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January 2020 Archives

Spousal support is not automatic after divorce

If a divorce is in your future, you likely understand that your life may be changing drastically, especially if you have been married for some time. One factor that will profoundly affect the stability of your new life is your financial situation. Too often, the outcome of asset division is not enough to allow both spouses to continue the same standard of living as before the divorce, and the lower-earning spouse is usually the one to suffer.

Family law: Family is family even when parents get divorced

It's true that divorce does change the family dynamic, but it doesn't have to mean the end of a family unit. When Alberta parents are on the same page when it comes to doing what is best for their children as dictated by family law, then the pain of divorce may be lessened for everyone. Parental conflict can affect children negatively, so it's imperative divorcing parents keep their issues private.

Family law: Is an amicable divorce really possible?

Divorce doesn't have to be an all-out war. With the family law tools available in British Columbia, divorce can actually be quite amicable. The less stress a divorce creates on the family unit, the better -- especially when children are involved. With tools like mediation and collaborative divorce available to divorcing couples, the whole process can involve compassion and understanding.

Family law: Psychologist apologizes for unfair opinion

A psychologist has agreed that the report she gave in court regarding a visitation issue was one-sided. The psychologist, who is based on the west coast, was involved in a family law case in which a boy who also lives on the west coast with his mother, was set to visit his father in Alberta. The psychologist told a family court judge that the boy might hurt himself if he had to make that visit, but the psychologist admitted never talking with the boy's father.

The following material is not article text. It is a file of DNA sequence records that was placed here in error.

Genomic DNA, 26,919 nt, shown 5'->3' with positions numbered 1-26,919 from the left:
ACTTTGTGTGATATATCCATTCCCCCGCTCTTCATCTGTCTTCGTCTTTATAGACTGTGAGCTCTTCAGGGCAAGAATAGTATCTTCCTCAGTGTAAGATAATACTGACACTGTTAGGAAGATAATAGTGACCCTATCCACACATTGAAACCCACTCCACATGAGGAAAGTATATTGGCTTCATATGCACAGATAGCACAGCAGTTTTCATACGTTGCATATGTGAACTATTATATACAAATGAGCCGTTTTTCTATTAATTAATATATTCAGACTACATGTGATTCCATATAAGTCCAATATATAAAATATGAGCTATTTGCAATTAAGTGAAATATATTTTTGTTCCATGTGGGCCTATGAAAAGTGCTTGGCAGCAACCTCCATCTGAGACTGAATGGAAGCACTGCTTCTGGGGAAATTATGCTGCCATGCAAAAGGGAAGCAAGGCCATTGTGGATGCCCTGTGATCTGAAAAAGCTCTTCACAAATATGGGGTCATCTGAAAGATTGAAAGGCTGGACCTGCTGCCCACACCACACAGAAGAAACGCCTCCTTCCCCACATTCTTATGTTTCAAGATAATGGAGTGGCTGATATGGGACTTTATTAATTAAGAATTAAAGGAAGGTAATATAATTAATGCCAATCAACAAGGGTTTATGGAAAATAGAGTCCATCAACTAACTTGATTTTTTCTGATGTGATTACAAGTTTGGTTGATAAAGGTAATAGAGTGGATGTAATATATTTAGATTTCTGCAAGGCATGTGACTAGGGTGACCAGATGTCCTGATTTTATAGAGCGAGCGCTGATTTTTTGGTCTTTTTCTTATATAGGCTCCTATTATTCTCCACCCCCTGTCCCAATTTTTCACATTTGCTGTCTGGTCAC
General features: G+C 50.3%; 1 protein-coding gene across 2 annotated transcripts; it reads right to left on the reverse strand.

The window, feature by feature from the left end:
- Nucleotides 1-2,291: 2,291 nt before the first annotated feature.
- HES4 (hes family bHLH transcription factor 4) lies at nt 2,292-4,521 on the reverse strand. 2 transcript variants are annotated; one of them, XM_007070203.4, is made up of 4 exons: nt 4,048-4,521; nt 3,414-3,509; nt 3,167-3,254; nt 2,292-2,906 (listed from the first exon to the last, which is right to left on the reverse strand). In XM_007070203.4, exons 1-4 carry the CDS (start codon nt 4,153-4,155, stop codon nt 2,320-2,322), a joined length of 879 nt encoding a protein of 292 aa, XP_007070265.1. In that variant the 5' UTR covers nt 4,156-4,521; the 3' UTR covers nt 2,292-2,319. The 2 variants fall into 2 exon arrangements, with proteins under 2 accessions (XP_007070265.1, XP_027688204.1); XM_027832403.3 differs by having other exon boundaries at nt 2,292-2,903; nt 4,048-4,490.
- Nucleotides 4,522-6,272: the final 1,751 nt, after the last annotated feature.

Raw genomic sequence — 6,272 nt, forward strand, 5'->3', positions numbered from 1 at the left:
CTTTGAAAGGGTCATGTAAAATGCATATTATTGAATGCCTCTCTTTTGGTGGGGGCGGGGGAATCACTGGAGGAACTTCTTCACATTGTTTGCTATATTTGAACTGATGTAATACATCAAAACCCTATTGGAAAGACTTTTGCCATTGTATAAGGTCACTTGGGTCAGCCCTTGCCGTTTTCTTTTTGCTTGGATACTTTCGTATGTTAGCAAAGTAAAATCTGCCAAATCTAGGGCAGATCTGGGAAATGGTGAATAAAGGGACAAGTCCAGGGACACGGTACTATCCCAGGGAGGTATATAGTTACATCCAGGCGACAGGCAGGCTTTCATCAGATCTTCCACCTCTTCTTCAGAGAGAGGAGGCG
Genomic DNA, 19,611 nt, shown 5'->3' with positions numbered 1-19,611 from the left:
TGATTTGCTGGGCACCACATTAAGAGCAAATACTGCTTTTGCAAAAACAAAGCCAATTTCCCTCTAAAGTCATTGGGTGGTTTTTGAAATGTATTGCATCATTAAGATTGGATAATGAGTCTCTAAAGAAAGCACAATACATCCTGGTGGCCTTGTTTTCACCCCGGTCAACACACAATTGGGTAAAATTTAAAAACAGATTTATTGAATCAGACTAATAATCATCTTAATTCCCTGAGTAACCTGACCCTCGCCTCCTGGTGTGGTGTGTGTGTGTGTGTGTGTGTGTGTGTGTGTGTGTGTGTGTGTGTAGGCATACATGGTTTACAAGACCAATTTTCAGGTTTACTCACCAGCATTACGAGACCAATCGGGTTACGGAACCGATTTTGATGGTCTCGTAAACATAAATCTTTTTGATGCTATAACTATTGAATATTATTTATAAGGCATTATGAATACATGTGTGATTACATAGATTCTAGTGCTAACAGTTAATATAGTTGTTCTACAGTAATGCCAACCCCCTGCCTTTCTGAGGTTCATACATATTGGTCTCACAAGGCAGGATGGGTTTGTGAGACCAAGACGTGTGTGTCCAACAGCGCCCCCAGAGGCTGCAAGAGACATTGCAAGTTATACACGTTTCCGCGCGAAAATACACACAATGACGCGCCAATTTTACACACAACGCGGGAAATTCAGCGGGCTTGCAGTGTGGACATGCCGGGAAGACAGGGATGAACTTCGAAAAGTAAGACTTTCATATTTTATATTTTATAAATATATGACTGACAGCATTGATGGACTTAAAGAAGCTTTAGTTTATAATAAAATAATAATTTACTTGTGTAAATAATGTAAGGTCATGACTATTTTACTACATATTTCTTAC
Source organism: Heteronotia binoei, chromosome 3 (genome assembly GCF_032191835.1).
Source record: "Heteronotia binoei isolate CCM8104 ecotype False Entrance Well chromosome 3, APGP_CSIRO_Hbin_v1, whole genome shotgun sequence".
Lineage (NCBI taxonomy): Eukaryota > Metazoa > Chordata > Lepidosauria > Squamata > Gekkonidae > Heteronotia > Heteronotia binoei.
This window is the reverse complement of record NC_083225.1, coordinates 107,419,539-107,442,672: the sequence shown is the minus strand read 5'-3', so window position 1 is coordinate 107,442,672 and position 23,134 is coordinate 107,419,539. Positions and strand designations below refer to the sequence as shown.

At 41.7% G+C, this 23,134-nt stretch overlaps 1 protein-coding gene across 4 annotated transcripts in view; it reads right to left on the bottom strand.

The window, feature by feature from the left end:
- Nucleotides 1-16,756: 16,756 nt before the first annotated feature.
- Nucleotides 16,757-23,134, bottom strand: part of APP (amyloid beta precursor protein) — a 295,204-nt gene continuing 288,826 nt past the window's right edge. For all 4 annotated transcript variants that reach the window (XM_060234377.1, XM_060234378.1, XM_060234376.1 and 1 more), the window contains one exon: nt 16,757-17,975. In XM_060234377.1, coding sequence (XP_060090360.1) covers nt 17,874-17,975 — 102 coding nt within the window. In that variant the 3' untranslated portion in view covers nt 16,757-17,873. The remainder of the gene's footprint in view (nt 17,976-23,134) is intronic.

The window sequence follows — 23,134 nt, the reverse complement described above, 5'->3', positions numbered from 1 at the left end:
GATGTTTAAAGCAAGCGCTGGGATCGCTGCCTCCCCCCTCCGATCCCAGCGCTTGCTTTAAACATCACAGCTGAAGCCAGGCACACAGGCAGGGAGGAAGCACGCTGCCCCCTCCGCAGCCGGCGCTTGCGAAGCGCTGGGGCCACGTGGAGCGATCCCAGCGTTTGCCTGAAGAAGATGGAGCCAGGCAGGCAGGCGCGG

Family law: Some vaccination debates end up in court

The decision to immunize or not to immunize children is creating issues in the judicial system. Family law in British Columbia always has the best interests of children in mind and recently, a B.C. judge ruled that two children should be immunized as per the provincial immunization schedule -- much to the disapproval of their mother. The judge also ruled that the children's father should make decisions on the children's behalf regarding medical and dental procedures.

What to do with jointly-held real estate after a breakup

Buying a home together is often an act that solidifies a relationship in a special way. You may feel that you are putting down roots or establishing a future with your partner. Legally, however, you are taking on the mutual obligation to pay a mortgage and the shared responsibility to maintain the property. Because you enter these agreements together, you must break them together, too.

Children's issues: Chosen families in the LGBTQ realm

Family means many things to many people these days and gone are the times when most all families consisted of mom, dad, kids, family dog and the station wagon. Even though diversity is acceptable today, some British Columbia residents who are part of the LGBTQ community still don't get the support of their biological family members. Some children's issues may also be affected when kids begin to spend time with chosen family members -- or people who are accepting of diverse lifestyles.

Family law: Do therapists ever suggest divorce?

Many couples who are having marital difficulties try therapy to sort out their issues. There are some tools under family law in Alberta that may help them, but when they have pretty much tried everything including therapy and nothing seems to be working, do therapists ever recommend divorce to end the suffering? Most therapists say they steer clear of giving advice of any kind and let the couple make their own decisions. 

You don't have to end your marriage in a court battle

One of the reasons you may be hesitating to follow through with your plan to file for divorce is because you do not want to find yourself battling it out with your future former spouse in an Alberta courtroom. Few people would blame you for wanting to end your marriage in a less adversarial fashion. Fortunately, you can.

Parenting plans a challenging part of family law

British Columbia parents may give little thought to how they manage the many tasks that come with parenting. They may even make last minute decisions for schedule changes during frantic mornings or through texts during the day. Parents who are separated, however, do not always have the luxury of being spontaneous with their plans. In fact, one of the most challenging elements of family law is devising a parenting plan that is both predictable and flexible.

Understand your legal options. Make informed decisions. Contact the family law lawyers of Henderson Heinrichs LLP

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